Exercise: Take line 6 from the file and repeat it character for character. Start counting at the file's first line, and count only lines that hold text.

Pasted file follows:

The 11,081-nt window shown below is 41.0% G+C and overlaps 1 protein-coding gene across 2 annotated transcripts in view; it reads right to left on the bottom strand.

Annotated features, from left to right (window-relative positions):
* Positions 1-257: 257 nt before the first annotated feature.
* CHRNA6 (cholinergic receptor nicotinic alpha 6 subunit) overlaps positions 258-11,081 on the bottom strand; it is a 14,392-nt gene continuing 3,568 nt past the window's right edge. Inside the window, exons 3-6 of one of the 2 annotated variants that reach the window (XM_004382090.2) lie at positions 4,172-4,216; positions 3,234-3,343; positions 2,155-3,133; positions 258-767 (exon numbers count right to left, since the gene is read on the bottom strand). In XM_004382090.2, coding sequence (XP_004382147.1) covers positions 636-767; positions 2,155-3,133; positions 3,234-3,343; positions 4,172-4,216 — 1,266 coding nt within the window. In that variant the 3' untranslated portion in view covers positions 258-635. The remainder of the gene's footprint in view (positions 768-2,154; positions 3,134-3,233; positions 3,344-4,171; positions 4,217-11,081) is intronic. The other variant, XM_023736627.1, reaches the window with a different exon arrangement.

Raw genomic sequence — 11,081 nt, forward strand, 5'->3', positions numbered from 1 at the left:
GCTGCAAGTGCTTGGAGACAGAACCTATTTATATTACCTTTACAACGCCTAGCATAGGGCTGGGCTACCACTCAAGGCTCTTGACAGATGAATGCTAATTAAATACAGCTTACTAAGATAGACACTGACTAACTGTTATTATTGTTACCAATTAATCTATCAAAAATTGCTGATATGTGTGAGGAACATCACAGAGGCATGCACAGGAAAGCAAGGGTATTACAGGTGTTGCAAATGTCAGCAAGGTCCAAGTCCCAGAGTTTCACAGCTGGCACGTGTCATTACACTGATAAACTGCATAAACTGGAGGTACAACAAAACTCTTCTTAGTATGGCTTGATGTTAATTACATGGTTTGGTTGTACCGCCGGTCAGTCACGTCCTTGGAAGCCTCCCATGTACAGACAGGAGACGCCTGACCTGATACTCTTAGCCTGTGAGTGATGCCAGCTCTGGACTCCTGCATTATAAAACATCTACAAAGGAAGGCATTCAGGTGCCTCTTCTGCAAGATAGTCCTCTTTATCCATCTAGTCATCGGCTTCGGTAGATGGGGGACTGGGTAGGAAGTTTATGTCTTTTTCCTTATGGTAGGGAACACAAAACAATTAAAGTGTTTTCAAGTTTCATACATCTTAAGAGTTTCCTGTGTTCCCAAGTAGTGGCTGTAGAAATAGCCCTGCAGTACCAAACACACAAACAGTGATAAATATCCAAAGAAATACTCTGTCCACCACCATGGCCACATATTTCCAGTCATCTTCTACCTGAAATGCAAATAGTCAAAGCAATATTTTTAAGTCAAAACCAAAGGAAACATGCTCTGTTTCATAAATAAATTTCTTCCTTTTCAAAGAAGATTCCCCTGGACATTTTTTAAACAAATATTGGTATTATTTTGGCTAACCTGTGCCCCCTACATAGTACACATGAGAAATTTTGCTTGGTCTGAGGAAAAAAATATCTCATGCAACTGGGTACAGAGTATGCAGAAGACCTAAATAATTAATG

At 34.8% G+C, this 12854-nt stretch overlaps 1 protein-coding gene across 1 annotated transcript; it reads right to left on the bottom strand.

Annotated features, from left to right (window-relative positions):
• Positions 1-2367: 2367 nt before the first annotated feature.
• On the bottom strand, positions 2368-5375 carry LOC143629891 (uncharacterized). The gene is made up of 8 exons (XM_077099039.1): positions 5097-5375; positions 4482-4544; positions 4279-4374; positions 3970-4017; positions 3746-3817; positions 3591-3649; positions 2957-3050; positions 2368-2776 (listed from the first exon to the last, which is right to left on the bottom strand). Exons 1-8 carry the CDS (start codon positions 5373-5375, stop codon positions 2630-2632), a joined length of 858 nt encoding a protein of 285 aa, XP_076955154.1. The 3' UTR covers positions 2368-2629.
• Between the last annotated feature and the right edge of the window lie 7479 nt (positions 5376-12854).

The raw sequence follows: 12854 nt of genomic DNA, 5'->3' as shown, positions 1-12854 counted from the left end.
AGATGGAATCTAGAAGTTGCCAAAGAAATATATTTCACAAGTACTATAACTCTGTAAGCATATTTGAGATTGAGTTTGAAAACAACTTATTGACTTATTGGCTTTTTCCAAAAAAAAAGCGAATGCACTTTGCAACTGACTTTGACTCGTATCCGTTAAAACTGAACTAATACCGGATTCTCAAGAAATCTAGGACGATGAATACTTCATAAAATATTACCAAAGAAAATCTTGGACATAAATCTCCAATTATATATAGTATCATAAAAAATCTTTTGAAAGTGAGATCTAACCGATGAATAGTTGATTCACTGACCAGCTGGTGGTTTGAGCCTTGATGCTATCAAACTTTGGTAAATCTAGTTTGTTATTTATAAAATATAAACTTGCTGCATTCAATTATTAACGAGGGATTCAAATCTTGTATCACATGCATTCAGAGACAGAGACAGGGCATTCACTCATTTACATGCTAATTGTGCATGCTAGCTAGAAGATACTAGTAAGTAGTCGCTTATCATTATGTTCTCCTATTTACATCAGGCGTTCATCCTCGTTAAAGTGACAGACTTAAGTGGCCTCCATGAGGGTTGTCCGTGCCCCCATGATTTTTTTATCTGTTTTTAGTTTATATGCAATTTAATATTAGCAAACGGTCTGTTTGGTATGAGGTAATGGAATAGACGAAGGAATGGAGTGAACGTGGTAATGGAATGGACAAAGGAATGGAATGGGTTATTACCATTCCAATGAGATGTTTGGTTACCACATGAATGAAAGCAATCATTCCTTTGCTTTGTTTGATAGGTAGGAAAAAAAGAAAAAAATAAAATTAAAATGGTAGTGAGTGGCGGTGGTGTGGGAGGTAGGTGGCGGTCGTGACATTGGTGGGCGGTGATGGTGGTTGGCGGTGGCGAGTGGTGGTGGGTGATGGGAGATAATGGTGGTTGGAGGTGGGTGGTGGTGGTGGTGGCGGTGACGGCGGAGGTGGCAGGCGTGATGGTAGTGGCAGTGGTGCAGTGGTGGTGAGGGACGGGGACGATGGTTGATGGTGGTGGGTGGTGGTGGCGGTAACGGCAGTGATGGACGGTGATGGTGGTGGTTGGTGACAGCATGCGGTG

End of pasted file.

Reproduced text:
GCTGCAAGTGCTTGGAGACAGAACCTATTTATATTACCTTTACAACGCCTAGCATAGGGCTGGGCTACCACTCAAGGCTCTTGACAGATGAATGCTAATTAAATACAGCTTACTAAGATAGACACTGACTAACTGTTATTATTGTTACCAATTAATCTATCAAAAATTGCTGATATGTGTGAGGAACATCACAGAGGCATGCACAGGAAAGCAAGGGTATTACAGGTGTTGCAAATGTCAGCAAGGTCCAAGTCCCAGAGTTTCACAGCTGGCACGTGTCATTACACTGATAAACTGCATAAACTGGAGGTACAACAAAACTCTTCTTAGTATGGCTTGATGTTAATTACATGGTTTGGTTGTACCGCCGGTCAGTCACGTCCTTGGAAGCCTCCCATGTACAGACAGGAGACGCCTGACCTGATACTCTTAGCCTGTGAGTGATGCCAGCTCTGGACTCCTGCATTATAAAACATCTACAAAGGAAGGCATTCAGGTGCCTCTTCTGCAAGATAGTCCTCTTTATCCATCTAGTCATCGGCTTCGGTAGATGGGGGACTGGGTAGGAAGTTTATGTCTTTTTCCTTATGGTAGGGAACACAAAACAATTAAAGTGTTTTCAAGTTTCATACATCTTAAGAGTTTCCTGTGTTCCCAAGTAGTGGCTGTAGAAATAGCCCTGCAGTACCAAACACACAAACAGTGATAAATATCCAAAGAAATACTCTGTCCACCACCATGGCCACATATTTCCAGTCATCTTCTACCTGAAATGCAAATAGTCAAAGCAATATTTTTAAGTCAAAACCAAAGGAAACATGCTCTGTTTCATAAATAAATTTCTTCCTTTTCAAAGAAGATTCCCCTGGACATTTTTTAAACAAATATTGGTATTATTTTGGCTAACCTGTGCCCCCTACATAGTACACATGAGAAATTTTGCTTGGTCTGAGGAAAAAAATATCTCATGCAACTGGGTACAGAGTATGCAGAAGACCTAAATAATTAATG